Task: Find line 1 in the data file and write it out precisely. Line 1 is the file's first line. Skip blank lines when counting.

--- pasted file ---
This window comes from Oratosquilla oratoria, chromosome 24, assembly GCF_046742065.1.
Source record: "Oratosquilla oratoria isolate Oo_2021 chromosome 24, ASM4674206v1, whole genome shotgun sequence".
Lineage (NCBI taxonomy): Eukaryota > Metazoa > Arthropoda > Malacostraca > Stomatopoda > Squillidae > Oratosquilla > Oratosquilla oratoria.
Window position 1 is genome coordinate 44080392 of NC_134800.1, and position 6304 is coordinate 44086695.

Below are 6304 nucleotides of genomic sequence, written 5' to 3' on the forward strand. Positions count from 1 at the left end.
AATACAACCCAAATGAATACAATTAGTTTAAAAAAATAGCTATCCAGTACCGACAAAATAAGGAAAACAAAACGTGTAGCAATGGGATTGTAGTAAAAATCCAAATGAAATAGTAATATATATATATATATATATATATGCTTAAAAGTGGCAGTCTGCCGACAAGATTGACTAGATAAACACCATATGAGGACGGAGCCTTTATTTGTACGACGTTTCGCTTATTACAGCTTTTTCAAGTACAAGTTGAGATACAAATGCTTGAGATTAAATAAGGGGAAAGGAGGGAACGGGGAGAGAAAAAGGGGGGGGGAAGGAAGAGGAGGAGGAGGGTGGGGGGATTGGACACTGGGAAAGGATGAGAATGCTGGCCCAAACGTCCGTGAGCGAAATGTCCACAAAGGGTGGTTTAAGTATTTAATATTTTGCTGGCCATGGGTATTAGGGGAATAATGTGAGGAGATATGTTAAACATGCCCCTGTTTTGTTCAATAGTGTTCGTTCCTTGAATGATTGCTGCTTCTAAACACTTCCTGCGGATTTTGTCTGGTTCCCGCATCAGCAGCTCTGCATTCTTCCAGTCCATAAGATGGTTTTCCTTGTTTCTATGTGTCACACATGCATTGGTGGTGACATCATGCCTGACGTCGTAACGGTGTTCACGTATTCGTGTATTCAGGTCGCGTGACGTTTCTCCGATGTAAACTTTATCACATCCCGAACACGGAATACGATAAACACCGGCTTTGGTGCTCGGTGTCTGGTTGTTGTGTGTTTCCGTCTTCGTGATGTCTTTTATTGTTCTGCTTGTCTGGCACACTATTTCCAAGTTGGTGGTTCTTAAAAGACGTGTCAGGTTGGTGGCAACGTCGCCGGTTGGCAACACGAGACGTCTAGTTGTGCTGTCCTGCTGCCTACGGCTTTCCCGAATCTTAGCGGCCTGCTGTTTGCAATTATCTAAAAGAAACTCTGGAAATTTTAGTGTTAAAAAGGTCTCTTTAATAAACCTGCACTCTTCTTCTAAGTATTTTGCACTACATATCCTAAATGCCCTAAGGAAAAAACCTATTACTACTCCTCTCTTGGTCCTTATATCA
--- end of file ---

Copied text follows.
This window comes from Oratosquilla oratoria, chromosome 24, assembly GCF_046742065.1.